The graphic quality of the visual voice is like the tonal quality of a singer’s voice and both are developed through practice. You may be thinking that you’re not a graphic designer, but the truth is you have skills waiting to be developed! You may be thinking that you have no artistically creative cell in your brain. Even if the one cell that you have is hiding in the deepest recesses, it can be developed and then shown how to raise up a few others. You can learn to apply a few basic graphic design principles, or guidelines, to empower your presentation with visual voice. 

You can learn to apply a few basic graphic design principles, or guidelines, to empower your presentation with visual voice and increase the chance your audience will remember what you’ve said. 

In part 2 of the Visual Voice series, explore how the power of visual voice can literally create a more memorable presentation.

In part 3, uncover the how-to techniques of building up your visual voice with a few basic graphic design techniques.

Breaking Out of the Visual Box

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Did you know there is a professional organization that encompasses multiple disciplines?

Disciplines in the spectrum of education (all levels), instructional technology, sensory arts, art history, product design, graphic design, culinary arts, food science, textile technologies and visual arts, all find a comfortable fit in one place.

The IVLA is the International Visual Literacy Association. Founded in 1969 as an interdisciplinary collective of scholars and practitioners inspired to explore the commonalities of the visual within their different domains. My working definition of visual literacy is:

The ability to read, interpret and create visual imagery, works, projects, art, and communications including the activation of sensory and cognitive processes that are engaged in the decoding and coding of such messages presented in any media.

Doesn’t that sound like some aspect of your work? Visual literacy seems to be used by everyone who communicates using media, but without an appreciative understanding of the power of the visual language. Education systems devote extensive learning time to the written language, but not enough time for teaching students how to communicate visually. That seems to me like speaking and writing with only half of your vocabulary. I’m not talking about teaching visual literacy in art classes. I advocate that every elementary and secondary teacher introduce visual literacy in every subject. That idea has transformative potential for how students “see” the world and create their own impression upon it. The results would be divergent and out-of-the-box imaginative.

How might teachers get turned on to the idea of visual literacy?

Recently, I attended the 48th Annual Conference of the International Visual Literacy Association, “Engaging the Senses” at Concordia University, Montreal (October 5-8), where I experienced multiple mind-blowing sessions, demonstrations, plenaries (yes, they use that word), and experiences designed for all the senses. Hosted by Dr. David Howes, Professor of Anthropology at Concordia University and led by IVLA President, Dr. Karen Tardrew, National-Louis University, the 3-day event featured a breadth of presentations, papers, workshops, forums, and demonstrations to fill each day with surprising visual, taste, and auditory experiences. In the small intimate environment, I met colleagues from around the world who shared a similar passion and focus on the importance of visual literacy for understanding our world. They presented photographic literacy, digital media representation, creative digital activism, comics, and early childhood writing. I found my people! A tribe of diverse scholars and practitioners, who boldy venture across cultural and social barriers to reach youth, indigenous people, even the blind. Yes, sensory literacy because eyes are not the only way of “seeing.”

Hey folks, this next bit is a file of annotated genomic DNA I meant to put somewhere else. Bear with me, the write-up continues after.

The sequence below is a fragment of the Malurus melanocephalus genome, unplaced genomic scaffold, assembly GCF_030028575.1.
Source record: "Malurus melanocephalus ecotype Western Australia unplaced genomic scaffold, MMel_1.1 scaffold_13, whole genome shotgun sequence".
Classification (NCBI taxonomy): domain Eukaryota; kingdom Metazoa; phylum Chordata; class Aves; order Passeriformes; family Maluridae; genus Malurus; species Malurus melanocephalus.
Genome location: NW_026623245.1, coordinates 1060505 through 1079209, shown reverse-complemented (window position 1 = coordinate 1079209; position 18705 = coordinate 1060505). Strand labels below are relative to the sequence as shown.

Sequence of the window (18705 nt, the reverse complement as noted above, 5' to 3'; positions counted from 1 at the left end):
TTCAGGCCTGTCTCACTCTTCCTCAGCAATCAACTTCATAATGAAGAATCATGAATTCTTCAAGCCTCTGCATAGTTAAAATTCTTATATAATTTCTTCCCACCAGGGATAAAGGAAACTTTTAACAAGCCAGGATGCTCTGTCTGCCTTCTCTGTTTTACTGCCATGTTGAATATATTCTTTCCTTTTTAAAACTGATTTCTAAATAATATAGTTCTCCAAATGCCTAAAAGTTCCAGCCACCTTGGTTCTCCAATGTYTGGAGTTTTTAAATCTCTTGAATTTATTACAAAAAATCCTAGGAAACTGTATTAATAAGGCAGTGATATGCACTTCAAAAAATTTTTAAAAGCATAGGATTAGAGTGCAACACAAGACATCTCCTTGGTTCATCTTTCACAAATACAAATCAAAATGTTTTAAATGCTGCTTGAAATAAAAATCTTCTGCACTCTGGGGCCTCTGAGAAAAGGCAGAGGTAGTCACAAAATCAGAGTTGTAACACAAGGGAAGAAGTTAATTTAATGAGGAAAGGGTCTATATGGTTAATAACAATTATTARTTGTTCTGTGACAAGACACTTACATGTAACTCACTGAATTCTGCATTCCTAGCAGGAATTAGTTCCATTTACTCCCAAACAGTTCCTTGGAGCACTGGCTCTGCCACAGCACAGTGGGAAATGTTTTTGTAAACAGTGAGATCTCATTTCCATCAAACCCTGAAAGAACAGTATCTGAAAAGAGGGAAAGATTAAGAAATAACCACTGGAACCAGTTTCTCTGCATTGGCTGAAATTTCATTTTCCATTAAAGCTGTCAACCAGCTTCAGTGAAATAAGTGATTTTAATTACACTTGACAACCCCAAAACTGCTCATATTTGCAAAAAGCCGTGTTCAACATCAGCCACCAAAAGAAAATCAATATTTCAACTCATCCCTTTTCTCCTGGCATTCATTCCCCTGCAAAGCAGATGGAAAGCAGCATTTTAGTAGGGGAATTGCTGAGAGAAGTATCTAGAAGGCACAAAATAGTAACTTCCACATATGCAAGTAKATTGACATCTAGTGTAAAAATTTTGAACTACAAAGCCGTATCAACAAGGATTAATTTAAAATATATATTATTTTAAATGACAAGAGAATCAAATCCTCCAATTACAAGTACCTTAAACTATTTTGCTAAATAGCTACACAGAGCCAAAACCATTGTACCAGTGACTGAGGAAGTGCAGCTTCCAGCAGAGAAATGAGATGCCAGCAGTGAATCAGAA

Jason Edward Lewis delivered the opening keynote session, “Populatinimaginary_jasonlewisedwardsg the Future Imaginary,” which impressively connected visual literacy, social justice, and indigenous people. It was a fascinating description of his work with indigenous youth to claim their stake in the silicon soil of cyberspace in which they can wrinkle their to
es and tell their stories for future generations. Take science fiction and mix it with ancestral legends and traditions to create the legacy that become the stories of future generations of indigenous people. See his work at
Initiative for Indigenous Futures an Aboriginal Territories in Cyberspace production.

Give a careful review of the conference website and program to get a better understanding of the diversity of content.

Since returning, I have thought of all the disciplines that were (or should have been) represented and uncovered plenty of inspiring connections between my work in instructional design, educational technology, teaching at all education levels, and academic scholarship all within IVLA. The peer reviewed publication is “Journal of Visual Literacy,“ published by Taylor and Francis.

I enthusiastically encourage you to explore the possibilities of IVLA for your own professional learning. I feel confident you will be inspired to see your work, craft and scholarship through new sensory lenses. I know you will find colleagues who can help connect you more deeply into visual literacy and elevate your passion for your work.

The next conference is September 14-17, 2017 at Lesley University, in Cambridge, Massachusetts. The theme will be “Designing Visual Literacy Experiences” hosted in collaboration with the Harvard Art Museum (HAM). The call for proposals will be posted in early spring 2017. Mark your calendars and look for updates on the IVLA website.

I wonder what you might present to inspire IVLA 2017?